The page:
LGBTQ+ Category: Trans, Lesbian, Non-Binary, Gay, Bisexual, Poly
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About The Book
A fresh start, a queer social liberal dream, and a planet that wants to kill you.
Noble aspirations are easier said than done, though – especially when the entire planet wants to kill you. Grappling with the realities of human nature and with their batteries slowly dying, the colony’s 150 women and 10 men must overcome their differences to create a lasting community.
But things aren’t always what they seem and maybe the colonists aren’t as alone as they thought…
Perfect for fans of Mary Robinette Kowal’s ‘Lady Astronaut’ series and the writing styles of Robert J. Sawyer and Becky Chambers. This thought-provoking sci-fi novel blends classic science fiction ideas with neurodiverse and LGBTQIA+ themes.
I have to admit, I’ve long admired the covers of SI Clarke’s “Devon Island” series. I knew they were set on Mars and featured a diverse cast of characters, but little did I realize how much I would enjoy spending time in her world. At the author’s suggestion, I started with book two – Livid Skies. I’ve always assumed “livid” meant a strong, bright color… like a livid purple bruise. Right? I was wrong. As one character explains in the book:
‘The colour, I mean. The sky. It comes from the Latin word lividus, meaning a dull leaden-blue colour.’
And yes, the spelling in the book is British, as is the author. As are a number of the characters. Another aspect of the story I loved.
Getting back to that story – book one, Devon Island, dealt with planning and launching the mission, and the arrival of the advance crew on Mars to prepare the colony site.
Book two picks up with the colonists en-route, months earlier than initially planned, due to a much deadlier pandemic than our current one. It’s a plague that has killed half of Earth’s population
and scrambled everything.
If you’re reluctant about reading a “pandemic book” at the moment, don’t be – it just serves as the distant backdrop to the main story.
The advance team is frantically trying to get the new colony – the eponymous title of book one, Devon Island – ready for the colonists’ arrival, and there’s still a ton of work to do. There are new domes to be built, power supplies to bring online, and crops to plant.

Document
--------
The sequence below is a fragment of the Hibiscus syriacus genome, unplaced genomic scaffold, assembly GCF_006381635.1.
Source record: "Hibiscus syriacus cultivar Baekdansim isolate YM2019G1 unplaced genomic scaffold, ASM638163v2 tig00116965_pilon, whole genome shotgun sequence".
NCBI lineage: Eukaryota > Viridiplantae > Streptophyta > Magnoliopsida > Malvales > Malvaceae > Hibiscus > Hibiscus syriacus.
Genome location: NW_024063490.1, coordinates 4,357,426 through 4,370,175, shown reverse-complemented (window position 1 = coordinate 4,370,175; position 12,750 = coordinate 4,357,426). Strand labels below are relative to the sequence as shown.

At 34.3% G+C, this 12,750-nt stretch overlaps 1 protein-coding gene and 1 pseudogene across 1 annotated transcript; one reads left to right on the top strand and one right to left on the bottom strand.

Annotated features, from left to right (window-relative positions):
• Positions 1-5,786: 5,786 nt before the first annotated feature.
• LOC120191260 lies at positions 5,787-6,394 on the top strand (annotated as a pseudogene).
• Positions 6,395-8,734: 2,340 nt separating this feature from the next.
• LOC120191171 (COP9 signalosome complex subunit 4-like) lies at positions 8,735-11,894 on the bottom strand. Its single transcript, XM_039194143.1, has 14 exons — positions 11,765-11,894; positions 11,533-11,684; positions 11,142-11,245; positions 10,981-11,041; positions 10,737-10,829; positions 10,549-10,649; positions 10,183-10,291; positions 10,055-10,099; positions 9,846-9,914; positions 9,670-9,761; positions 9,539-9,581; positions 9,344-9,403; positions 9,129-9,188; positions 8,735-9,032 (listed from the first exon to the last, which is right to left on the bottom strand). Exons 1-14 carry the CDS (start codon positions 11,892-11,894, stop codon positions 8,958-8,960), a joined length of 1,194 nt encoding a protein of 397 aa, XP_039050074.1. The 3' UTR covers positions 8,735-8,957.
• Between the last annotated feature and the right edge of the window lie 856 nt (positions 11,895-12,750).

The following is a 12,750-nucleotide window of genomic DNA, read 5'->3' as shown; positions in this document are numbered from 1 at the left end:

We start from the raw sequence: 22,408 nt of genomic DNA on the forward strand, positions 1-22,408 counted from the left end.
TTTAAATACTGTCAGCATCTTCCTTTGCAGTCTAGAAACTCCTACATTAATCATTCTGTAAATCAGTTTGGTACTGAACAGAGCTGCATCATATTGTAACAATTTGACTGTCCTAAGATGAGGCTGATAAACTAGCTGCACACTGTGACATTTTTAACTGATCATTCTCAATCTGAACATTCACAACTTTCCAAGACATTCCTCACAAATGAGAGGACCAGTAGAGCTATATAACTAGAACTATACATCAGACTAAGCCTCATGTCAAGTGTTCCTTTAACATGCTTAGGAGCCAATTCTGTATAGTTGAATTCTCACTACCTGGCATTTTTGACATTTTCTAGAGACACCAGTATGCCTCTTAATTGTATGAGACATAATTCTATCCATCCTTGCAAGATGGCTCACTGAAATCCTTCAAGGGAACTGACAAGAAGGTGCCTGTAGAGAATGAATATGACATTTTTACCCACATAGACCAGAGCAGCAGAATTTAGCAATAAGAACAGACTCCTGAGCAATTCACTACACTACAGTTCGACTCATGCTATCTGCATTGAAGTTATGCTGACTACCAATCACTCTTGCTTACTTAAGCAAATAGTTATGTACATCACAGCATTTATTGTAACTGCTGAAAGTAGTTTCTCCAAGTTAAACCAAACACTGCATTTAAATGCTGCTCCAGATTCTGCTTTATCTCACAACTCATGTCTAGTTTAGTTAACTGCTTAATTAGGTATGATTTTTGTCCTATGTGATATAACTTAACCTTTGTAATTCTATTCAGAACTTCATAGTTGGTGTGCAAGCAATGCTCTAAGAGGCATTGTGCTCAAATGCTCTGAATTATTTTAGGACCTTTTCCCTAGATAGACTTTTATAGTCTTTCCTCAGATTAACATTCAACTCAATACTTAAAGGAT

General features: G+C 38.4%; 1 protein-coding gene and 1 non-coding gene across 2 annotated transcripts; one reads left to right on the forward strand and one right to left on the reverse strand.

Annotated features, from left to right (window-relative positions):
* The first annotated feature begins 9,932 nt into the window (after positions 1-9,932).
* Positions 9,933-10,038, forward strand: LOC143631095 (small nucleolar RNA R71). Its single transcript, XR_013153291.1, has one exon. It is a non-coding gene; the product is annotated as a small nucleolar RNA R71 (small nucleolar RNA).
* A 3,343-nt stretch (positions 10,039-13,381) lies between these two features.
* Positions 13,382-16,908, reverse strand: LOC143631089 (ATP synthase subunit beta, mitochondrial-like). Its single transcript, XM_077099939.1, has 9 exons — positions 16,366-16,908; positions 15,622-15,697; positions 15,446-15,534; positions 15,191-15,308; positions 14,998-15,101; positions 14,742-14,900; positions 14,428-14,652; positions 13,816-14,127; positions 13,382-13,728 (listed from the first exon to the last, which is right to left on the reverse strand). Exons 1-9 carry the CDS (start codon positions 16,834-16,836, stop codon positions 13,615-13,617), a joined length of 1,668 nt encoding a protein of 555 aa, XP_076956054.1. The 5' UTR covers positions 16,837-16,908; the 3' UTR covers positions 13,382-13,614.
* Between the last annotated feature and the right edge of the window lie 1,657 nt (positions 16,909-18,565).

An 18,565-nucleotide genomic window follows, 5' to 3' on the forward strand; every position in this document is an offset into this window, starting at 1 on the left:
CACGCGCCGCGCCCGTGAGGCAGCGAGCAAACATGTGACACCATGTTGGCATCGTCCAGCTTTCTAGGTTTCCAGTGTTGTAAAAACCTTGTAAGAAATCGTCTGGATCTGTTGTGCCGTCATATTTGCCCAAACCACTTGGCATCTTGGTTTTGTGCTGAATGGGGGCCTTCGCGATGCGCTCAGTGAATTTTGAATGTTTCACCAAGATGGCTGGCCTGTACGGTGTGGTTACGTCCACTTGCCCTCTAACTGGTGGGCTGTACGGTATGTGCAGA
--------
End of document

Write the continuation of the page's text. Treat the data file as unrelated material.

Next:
I had just one quibble with this book – all the characters are in first person. It’s really not a big deal, as the POV changes are segregated by chapter, and the voices are strong and unique. But I did have to refer back to the chapter header a few times, when I put the book down in mid chapter and came back to it a few hours later.
I discussed this with SI, and she explained that she prefers first person because it removes the need for a lot of gender identifiers, at least for the narrating character, which makes sense, and you get used to it.
Livid Skies is vast in ambition and scope, and covers about eight Earth years (four “mears – I adore that word). It follows the colony’s growth, through additions by birth (and from one surprising source) and subtractions by death. Several tragedies punctuate the story, serving to goose the action and remind us of the danger all around the intrepid colonists.
The book asks some fundamental questions:
- How close can you hew to your ideals when something terrible happens to challenge them?
- Who deserves forgiveness and redemption?
- What would you keep and what would you discard if you could reboot human society from scratch?
The answers to that last one (and the practical ramifications) are often fascinating and unexpected.
I love colony stories, watching while the characters literally build a new world. Livid Skies excels here too. Clark did her homework – if you want proof, check the excellent afterword that digs deep into the science behind Devon Island, from power to recycled waste.
The book has a bit of an episodic feel to it – it’s a snapshots-in-time narrative that carries us through the opening years of the nascent colony. But the story doesn’t suffer for that – quite the opposite. It kept me up a few nights, well past my bedtime, to find out what happened next.
I also really loved the matter-of-fact diversity here – of race, sexuality, gender, culture, religion and nationality. But these characters aren’t token cardboard cutouts. They’re fleshed out, fascinating people with conflicting needs and desires, navigating a difficult and claustrophobic situation while dealing with the issues of everyday life. Like running out of chocolate and coffee.
Thanks to Clarke for giving me a bit of hope and a wholly encompassing escape from the scary “real world” for a few days – I am in awe of Clarke’s easy skill and ability to plunk me down in the middle of her world and make me care.
This one’s gonna stick with me for a long time, and that’s a high compliment.
Scott is the founder of Queer Sci Fi, and a fantasy and sci fi writer in his own right, with more than 30 published short stories, novellas and novels to his credit, including two trilogies.